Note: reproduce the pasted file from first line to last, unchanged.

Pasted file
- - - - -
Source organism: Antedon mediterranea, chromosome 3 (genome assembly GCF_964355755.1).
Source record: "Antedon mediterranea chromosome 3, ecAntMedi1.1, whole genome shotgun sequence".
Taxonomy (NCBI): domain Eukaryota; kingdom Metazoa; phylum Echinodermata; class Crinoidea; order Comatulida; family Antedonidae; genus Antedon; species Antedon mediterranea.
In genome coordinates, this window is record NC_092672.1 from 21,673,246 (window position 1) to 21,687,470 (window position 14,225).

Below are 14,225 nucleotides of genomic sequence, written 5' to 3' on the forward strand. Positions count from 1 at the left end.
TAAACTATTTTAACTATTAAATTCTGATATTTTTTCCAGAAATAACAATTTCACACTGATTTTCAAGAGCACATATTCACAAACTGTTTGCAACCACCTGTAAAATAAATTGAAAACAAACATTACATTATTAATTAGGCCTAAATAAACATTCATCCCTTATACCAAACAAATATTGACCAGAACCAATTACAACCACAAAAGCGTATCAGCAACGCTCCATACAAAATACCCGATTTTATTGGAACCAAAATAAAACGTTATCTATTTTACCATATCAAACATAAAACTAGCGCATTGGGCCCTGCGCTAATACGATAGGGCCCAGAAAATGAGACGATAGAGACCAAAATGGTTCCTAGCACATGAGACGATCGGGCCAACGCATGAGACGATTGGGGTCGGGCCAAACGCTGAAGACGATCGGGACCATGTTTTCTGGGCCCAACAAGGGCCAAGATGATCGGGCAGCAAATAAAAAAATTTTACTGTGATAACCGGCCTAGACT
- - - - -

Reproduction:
Source organism: Antedon mediterranea, chromosome 3 (genome assembly GCF_964355755.1).
Source record: "Antedon mediterranea chromosome 3, ecAntMedi1.1, whole genome shotgun sequence".
Taxonomy (NCBI): domain Eukaryota; kingdom Metazoa; phylum Echinodermata; class Crinoidea; order Comatulida; family Antedonidae; genus Antedon; species Antedon mediterranea.
In genome coordinates, this window is record NC_092672.1 from 21,673,246 (window position 1) to 21,687,470 (window position 14,225).

Below are 14,225 nucleotides of genomic sequence, written 5' to 3' on the forward strand. Positions count from 1 at the left end.
TAAACTATTTTAACTATTAAATTCTGATATTTTTTCCAGAAATAACAATTTCACACTGATTTTCAAGAGCACATATTCACAAACTGTTTGCAACCACCTGTAAAATAAATTGAAAACAAACATTACATTATTAATTAGGCCTAAATAAACATTCATCCCTTATACCAAACAAATATTGACCAGAACCAATTACAACCACAAAAGCGTATCAGCAACGCTCCATACAAAATACCCGATTTTATTGGAACCAAAATAAAACGTTATCTATTTTACCATATCAAACATAAAACTAGCGCATTGGGCCCTGCGCTAATACGATAGGGCCCAGAAAATGAGACGATAGAGACCAAAATGGTTCCTAGCACATGAGACGATCGGGCCAACGCATGAGACGATTGGGGTCGGGCCAAACGCTGAAGACGATCGGGACCATGTTTTCTGGGCCCAACAAGGGCCAAGATGATCGGGCAGCAAATAAAAAAATTTTACTGTGATAACCGGCCTAGACT